The P-39, at least the -D and subsequent, have had 12 fuel bags (divided by ribs), 6 bags each comprising a tank, decreasing the fuel carried vs. what could be with a single tank per side, like the P-51 for example. The bags were connected by short pipes. Some P-39s were even shipped with total fuel capacity reduced, and there were kits to restore the capacity back to 120 gals.

    Majority of the P-63 used two 'unitary' fuel tanks, total capacity either 126 or 136 gals, not sure about the P-63D

    Design analysis of the P-39:
     

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  20. Just Schmidt

    Just Schmidt Member

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    I absolutely agree that the P-39 wasn't slow, in fact at its entering service it must have been one of the fastest fighters of its day.

    On the other hand it had problems with climb rate in the Pasific, often enabling Japanese bombers to bomb unopposed from medium attitude. In fighter vs fighter it probably suffered the same initial problems with tactics as most other allied fighter8forces) in the initial many months of the pasific war. I comparison with the P-40 it was also a more untried design (airframewise), and the caothic situation in the early part of 42 combined with primitive and partly improvised logistics will have made it extra challenging to overcome theething troubles.

    On the other hand an extensive redesign could also be problematic. The moving forward of the pilot might not only create trouble for the fuselage mounted armament, but also for the nose wheel and the transmission from the engine drive shaft. I don't have my books 7cutaway here, and haven't tried modeling a solution, but I am not optimistic on that count.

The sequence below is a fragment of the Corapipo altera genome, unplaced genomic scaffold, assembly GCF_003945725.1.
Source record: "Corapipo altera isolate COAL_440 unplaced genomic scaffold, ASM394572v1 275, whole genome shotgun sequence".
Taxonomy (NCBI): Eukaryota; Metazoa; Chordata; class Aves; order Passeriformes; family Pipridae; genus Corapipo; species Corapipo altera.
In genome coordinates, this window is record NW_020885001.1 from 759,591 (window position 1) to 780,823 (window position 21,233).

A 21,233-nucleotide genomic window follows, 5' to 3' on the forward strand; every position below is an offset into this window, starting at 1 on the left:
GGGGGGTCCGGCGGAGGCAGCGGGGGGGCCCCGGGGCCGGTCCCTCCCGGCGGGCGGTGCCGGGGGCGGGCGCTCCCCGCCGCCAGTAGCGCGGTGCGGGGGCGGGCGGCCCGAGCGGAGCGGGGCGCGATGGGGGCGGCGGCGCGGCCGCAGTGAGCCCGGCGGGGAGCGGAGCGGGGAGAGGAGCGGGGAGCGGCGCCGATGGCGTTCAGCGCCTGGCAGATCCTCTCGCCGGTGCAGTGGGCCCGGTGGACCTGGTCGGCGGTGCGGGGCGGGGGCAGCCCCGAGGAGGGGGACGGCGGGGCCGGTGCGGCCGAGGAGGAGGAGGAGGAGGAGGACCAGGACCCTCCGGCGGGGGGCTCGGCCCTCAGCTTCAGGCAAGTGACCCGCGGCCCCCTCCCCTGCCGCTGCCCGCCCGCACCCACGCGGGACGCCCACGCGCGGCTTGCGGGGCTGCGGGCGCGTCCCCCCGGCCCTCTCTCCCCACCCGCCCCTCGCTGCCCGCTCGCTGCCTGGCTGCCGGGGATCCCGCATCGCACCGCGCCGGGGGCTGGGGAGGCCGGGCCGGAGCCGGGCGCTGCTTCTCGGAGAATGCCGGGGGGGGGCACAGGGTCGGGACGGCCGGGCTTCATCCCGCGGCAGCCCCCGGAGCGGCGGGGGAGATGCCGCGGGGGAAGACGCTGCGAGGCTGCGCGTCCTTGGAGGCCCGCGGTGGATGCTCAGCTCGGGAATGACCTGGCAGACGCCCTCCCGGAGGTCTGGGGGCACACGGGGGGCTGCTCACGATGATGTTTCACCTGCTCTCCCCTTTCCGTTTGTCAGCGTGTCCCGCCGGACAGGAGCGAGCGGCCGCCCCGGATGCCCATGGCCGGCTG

More basic alterings as removal of armament to reduce weight seem the easy way to save weight, later incorporated at production level. I believe that 1x20 and 2x12.7 would actually be sufficient in the first years of the pasific war. The Russians did that and spent much effort on familiarising pilots with the new aircraft, and seemingly got good results, countering snags as they went along. Though i don't remember in which post, i base this primarily on a link supplied in this forum last summer. A resent work by a russian it has its limitations (fx recounting the claim of He-113's), but other parts seem solid enough. IIRC it dosn't delve into the issue with tuning the Allisons.

    I believe the USA could have achieved similar quite immediate results had they expended the same effort, but didn't because the P-40 came close in performance and probably seemed as a safer bet. Even then the P-39 served for quite a while in numbers with the western allies. The early catastrofic losses by the VVVS, and yet to be mass use of La's and Yaks arguably made the russians more eager to spend a lot of effort on getting results by the best performer then supplied by lend lease.

    Of course a lot of redesign would have been needed to make the P-39 into a good performer at higher attitudes over western europe, efforts probably better spent on the aircraft for that role that historically was designed. Here redusing the armament would be less attractive too, though getting rid of/replacing the 7.7's probably wouldn't hurt much, also simplifying issues of supply.

    In a hypothesised lack of alternatives for the Pasific (and eastern asian fronts), I believe that the USA could and would have made better use of the P-39 in an easily improved form.